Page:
Diabetes, kidney disease, even cancer. Their presence in the human body can change the smell and chemistry of a person’s breath. So a Wright State University researcher and his team are building a novel breath-analysis device designed to detect these and other diseases.
“It will be a Breathalyzer on steroids,” said Ivan Medvedev, Ph.D., an assistant physics professor who is heading the effort. “This will allow us to have a warning of sorts. We are very excited about it. The technology is solid.”
Medvedev and his team of student researchers—Jessica R. Thomas, Tianle Guo and Daniela Branco—are working their magic in a basement lab at Fawcett Hall forested with equipment.
Long, insulated gas-filled cylinders run across a laboratory table top. Open laptop computers shadowed by spaghetti-like strands of red, yellow and black computer connecting wires stand at attention like sentinels. A towering white tank of liquid nitrogen muscles into the space.
Medvedev’s plan is to use terahertz radiation to detect chemical changes in the human breath. Terahertz radiation consists of invisible light waves in the electromagnetic spectrum higher in frequency than microwave and lower than infrared light. It has been used for years by astronomers to detect molecules in interstellar space in an effort to determine how stars form.
Terahertz radiation has an advantage over other electromagnetic waves because it is so sensitive and produces very sharp spectra, making it easier to identify a wide variety of chemical molecules. Engineers have just recently developed somewhat simple terahertz radiation generators and detectors. In addition, computers have become powerful enough to handle all of the data created in the process.
“Technology is at the point where we can actually now detect those spectra and use them not for interstellar detection but for terrestrial applications,” Medvedev said.
Up until now, the standard technology for chemical analysis has been gas chromatography-mass spectroscopy, which fragments molecules with an electron beam. However, that technology has a limited number of detection channels and trouble analyzing complex mixtures.
“That’s where we come in,” said Medvedev. “We detect spectra and there are so many lines; the signatures are very unique. That is one of the biggest advantages.”
The goal is to come up with a non-invasive way of making an early diagnosis of a disease and minimizing its impact. The detector will be designed to identify and quantify chemicals in the breath such as the acetone, toluene and methanol associated with diabetes or the ammonia and urea linked to kidney disease or the sulfur-bearing compounds associated with liver cancer and cirrhosis.
One of the ambitious goals of the research is to tackle the detection of cancer, which is not likely to manifest itself with a single chemical in human breath.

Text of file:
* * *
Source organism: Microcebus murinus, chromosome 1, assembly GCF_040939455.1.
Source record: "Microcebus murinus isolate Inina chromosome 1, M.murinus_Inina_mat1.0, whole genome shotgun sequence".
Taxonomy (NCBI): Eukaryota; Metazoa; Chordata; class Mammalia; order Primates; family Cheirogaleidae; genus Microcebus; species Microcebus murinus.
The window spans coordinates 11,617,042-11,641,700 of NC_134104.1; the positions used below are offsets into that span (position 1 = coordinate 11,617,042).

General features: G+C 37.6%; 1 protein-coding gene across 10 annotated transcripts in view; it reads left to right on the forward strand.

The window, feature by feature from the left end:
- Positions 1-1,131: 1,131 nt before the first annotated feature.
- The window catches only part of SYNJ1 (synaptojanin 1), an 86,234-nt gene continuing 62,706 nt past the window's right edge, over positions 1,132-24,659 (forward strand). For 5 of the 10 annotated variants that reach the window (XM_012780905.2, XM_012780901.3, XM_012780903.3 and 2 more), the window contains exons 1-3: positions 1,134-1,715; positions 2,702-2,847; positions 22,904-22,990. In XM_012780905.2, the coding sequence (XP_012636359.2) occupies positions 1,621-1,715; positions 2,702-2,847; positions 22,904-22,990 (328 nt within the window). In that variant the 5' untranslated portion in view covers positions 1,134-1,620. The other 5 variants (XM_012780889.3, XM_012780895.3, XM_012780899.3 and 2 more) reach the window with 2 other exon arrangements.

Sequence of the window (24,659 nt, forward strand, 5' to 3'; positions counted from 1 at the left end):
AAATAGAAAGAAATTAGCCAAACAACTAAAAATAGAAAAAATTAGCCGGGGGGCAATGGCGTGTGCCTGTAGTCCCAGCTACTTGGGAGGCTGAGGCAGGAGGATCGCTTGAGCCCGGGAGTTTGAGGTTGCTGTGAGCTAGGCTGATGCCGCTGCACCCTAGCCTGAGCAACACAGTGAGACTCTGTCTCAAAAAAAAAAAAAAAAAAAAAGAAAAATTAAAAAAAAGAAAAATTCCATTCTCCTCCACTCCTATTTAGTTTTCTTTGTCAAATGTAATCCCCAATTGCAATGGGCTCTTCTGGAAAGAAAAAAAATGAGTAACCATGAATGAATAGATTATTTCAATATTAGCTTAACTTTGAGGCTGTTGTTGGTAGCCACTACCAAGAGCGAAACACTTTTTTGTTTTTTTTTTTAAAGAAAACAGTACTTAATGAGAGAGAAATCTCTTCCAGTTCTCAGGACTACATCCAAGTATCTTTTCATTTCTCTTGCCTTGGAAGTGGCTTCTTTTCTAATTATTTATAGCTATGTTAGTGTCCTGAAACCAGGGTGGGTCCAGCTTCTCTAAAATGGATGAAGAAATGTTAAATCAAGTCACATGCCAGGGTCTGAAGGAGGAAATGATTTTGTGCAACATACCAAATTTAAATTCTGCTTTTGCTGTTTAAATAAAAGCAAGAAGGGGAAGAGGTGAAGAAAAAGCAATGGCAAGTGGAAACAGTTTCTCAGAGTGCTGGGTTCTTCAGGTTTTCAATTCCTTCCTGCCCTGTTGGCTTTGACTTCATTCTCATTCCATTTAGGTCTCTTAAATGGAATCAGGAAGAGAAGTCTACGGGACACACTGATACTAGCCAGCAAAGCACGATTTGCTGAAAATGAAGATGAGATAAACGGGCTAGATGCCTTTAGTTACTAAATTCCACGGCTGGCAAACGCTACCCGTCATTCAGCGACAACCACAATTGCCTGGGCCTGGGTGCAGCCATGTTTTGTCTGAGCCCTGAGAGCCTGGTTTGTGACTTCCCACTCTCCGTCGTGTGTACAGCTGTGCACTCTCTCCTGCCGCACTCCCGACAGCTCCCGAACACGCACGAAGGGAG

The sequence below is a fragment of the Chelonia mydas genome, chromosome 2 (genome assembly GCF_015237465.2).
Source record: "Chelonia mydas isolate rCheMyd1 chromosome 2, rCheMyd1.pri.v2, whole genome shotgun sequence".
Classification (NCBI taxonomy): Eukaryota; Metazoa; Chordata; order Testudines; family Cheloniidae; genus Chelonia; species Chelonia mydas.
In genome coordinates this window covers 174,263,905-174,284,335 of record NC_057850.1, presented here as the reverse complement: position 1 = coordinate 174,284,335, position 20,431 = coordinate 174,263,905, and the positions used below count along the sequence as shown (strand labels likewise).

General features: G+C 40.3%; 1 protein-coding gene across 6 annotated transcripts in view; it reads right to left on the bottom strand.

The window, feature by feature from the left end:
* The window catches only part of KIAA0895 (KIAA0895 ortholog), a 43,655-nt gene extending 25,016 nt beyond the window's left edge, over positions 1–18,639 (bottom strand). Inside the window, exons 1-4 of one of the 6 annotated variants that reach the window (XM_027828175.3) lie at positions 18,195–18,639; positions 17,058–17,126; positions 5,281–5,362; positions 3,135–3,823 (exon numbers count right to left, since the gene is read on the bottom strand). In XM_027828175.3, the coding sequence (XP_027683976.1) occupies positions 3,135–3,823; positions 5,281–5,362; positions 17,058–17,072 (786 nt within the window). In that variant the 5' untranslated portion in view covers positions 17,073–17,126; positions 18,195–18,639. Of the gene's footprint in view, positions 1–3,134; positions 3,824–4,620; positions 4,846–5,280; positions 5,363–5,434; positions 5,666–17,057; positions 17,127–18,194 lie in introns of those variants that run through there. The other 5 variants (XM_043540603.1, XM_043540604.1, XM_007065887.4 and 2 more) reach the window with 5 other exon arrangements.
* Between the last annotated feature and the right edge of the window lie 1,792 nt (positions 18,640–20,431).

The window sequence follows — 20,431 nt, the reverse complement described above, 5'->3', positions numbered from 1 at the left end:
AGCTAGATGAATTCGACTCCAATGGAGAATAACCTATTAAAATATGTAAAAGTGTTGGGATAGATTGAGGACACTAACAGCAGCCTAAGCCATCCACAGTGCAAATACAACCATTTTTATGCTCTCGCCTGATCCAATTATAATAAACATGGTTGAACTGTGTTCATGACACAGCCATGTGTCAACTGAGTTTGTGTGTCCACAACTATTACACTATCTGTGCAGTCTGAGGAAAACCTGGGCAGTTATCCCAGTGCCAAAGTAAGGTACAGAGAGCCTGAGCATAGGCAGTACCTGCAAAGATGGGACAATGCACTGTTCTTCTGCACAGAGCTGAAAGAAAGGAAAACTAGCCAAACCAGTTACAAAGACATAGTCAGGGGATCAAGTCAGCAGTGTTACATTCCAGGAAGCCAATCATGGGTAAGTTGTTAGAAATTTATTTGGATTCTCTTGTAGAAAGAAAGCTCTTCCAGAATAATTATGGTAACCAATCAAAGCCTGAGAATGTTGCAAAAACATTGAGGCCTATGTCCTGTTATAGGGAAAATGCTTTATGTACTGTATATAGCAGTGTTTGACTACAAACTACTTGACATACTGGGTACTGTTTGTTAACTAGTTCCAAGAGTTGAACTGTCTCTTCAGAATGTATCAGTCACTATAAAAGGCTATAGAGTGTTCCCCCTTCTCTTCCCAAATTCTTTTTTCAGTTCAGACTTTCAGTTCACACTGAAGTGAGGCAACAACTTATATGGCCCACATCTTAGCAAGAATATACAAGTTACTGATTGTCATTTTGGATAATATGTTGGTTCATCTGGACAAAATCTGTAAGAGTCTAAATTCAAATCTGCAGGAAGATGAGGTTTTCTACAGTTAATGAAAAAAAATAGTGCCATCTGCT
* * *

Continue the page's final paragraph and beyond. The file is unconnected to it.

“This technology will enable us to actually detect hundreds of chemicals simultaneously from a single exhalation,” Medvedev said. “The sensor will detect a variety of chemicals with very high accuracy of what’s in your breath. And then having established the baselines of those chemicals, you can actually draw conclusions about what disease that patient may have. We’re moving into something that nobody has done before.”
Medvedev and team are currently trying to determine what levels of the chemicals are normal in the human breath so they can detect elevated levels. Then the equipment must be miniaturized and made less expensive so it can be used commercially. Finally, it must undergo clinical testing on patients and others to see if it works. The whole process could take anywhere between five and 15 years.
Medvedev and his team have won a $100,000 share of a grant from Samsung for the research, with an opportunity to extend it for up to three years. The electronics giant is hoping to develop a compact, handheld device that will detect chemicals linked to diabetes. Wright State is collaborating with the University of Texas at Dallas, which has the technology to miniaturize the detectors and strong ties to the local medical community.
The technology may also be helpful in sniffing out pollution and detecting chemical attacks by terrorists.
“The military is also interested in this technology,” said Medvedev. “They would like to have an early warning of soldiers coming down with something before getting deployed. If you have a flu that has not yet expressed symptoms, you do not want to send a sick soldier to the battlefield.”
Medvedev’s paper on breath analysis was just accepted by Applied Physics Letters, a weekly peer-reviewed scientific journal published by the American Institute of Physics. The journal emphasizes new developments that lay the groundwork for fields that are rapidly evolving.
Medvedev grew up in Moscow, obtaining his master’s degree at the Moscow Institute of Physics and Technology. He earned his Ph.D. at The Ohio State University and stayed there for five years as a research scientist before landing a faculty position at Wright State three years ago.
“What we have here is a fairly extensive research cluster of terahertz scientists,” Medvedev said. “All of the infrastructure is here. It’s a very good environment for terahertz research.”